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A mixture that made the Brazilian product a reference in the world – Jornal da USP

A mixture that made the Brazilian product a reference in the world – Jornal da USP

During the management of the Austrian chemist Franz Davert, between 1887 and 1898, studies on coffee gained great importance based on the chemical, physical, geological and nutritional analysis of the soil. According to Stahl, during this period the Agricultural Institute developed a series of research that indicated that the agricultural coffee production area began to be thought about and organized in a scientific manner.

In Davert’s vision, chemistry taught “how to increase yields in exhausted soil,” Stahl says. After some analysis of coffee producing areas, the director concluded that up to that point (1890s), the most suitable soil for growing coffee should have had a clay composition (50 to 70%); Silica (20 to 30%); Limestone (5 to 10%); And humus (5 to 10%) in addition to nitrogen, potassium and phosphoric acid. If the soil suffers from depleted conditions, the indicator taken into account by the Agricultural Institute is the use of lime, or compound lime phosphate.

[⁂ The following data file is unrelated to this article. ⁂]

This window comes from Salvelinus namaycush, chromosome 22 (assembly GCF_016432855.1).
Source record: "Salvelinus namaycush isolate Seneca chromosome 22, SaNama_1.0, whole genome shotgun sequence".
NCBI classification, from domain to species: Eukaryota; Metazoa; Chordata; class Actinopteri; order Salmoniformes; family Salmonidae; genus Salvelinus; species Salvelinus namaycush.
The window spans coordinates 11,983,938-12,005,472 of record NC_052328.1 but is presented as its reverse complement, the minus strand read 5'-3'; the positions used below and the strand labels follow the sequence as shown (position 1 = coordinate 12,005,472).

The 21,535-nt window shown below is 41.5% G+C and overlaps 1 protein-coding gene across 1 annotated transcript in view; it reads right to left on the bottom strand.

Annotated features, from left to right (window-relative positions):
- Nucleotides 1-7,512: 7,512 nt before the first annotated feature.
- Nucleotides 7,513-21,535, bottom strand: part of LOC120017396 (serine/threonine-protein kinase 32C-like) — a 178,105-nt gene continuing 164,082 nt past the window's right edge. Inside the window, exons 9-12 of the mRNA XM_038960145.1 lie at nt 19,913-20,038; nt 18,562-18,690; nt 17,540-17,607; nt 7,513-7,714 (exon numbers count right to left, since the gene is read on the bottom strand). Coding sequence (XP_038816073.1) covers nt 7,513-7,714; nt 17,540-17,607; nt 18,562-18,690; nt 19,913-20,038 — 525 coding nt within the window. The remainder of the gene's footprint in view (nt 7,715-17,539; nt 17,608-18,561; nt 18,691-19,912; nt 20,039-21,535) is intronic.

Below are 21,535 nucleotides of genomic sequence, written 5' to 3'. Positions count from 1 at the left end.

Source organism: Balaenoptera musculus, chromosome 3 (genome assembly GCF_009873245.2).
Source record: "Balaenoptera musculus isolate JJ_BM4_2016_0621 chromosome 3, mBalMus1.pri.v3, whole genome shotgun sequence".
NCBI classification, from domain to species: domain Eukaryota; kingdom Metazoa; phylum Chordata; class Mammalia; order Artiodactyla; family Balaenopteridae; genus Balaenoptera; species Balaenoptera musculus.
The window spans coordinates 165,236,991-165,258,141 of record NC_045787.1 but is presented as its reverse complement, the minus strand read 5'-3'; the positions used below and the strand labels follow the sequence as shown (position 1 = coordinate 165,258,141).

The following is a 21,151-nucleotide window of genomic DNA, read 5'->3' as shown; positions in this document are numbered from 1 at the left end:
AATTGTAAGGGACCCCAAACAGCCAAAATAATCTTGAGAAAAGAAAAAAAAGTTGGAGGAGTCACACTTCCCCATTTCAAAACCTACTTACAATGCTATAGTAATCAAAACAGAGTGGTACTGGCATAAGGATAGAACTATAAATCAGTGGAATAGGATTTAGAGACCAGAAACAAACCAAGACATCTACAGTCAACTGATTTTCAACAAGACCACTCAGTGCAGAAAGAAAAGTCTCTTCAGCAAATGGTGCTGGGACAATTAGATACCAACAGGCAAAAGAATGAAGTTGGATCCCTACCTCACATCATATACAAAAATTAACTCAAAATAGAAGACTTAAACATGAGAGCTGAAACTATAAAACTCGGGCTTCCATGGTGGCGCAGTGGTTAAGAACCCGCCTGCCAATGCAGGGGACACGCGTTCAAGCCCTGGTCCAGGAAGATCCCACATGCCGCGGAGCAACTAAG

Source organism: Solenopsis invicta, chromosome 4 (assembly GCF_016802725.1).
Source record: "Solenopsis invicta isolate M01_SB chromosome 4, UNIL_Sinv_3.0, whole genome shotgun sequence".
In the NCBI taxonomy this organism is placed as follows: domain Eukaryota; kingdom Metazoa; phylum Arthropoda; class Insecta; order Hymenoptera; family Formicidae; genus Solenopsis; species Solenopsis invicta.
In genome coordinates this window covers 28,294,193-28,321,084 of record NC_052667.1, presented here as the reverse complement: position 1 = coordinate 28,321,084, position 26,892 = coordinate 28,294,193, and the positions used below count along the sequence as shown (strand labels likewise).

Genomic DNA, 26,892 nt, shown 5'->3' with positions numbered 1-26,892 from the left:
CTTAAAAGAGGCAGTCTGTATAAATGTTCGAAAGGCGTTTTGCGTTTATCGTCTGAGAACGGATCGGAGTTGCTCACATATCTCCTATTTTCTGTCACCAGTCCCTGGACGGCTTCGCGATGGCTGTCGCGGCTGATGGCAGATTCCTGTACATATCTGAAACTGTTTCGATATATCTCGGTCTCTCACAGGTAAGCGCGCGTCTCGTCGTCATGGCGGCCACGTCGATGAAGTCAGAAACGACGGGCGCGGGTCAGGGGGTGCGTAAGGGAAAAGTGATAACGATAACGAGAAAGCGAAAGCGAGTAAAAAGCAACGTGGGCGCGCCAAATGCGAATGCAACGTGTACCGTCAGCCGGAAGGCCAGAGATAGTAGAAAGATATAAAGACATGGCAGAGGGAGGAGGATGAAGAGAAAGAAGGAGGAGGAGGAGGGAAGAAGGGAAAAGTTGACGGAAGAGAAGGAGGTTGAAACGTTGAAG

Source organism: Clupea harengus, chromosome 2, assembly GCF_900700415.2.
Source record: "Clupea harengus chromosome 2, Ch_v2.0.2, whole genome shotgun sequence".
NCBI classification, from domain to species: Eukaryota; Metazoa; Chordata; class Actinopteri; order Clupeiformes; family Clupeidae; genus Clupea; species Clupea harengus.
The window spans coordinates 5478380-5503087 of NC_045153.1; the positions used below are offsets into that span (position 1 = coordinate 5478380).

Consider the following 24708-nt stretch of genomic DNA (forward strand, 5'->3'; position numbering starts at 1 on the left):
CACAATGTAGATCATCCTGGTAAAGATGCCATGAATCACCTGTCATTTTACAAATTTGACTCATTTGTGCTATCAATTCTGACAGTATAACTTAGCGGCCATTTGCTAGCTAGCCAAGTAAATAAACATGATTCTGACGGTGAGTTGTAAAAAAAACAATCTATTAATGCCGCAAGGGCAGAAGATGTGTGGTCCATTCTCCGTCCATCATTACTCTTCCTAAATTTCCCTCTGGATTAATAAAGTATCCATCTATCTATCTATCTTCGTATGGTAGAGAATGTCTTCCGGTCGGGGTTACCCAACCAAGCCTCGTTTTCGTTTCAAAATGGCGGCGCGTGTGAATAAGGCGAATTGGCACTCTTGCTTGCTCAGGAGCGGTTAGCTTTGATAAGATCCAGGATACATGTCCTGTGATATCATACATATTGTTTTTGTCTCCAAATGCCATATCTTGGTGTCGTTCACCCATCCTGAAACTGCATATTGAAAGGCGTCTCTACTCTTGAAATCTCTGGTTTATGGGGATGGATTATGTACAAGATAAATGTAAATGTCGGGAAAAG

Stahl says that at that time it was possible to find advertisements in newspapers selling fertilizers containing lime. On February 20, 1900, in one of these newspaper advertisements Agriculture and trade Reproducing the image of two new coffee plants. Small in size, with a short stem and few leaves; While the other, after being exposed to the effects of lime, was three times larger, had many leaves and elongated branches, which confirms the positive effects of lime on coffee cultivation.

Davert also carried out analyzes of the coffee economy based on the interpretation of income theory, by the English economist David Ricardo, and on the principles of the theory of species evolution, by Charles Darwin, to understand the distribution of minerals in coffee. plants. Davert believed that the mechanism responsible for natural selection would be through chemical processes.

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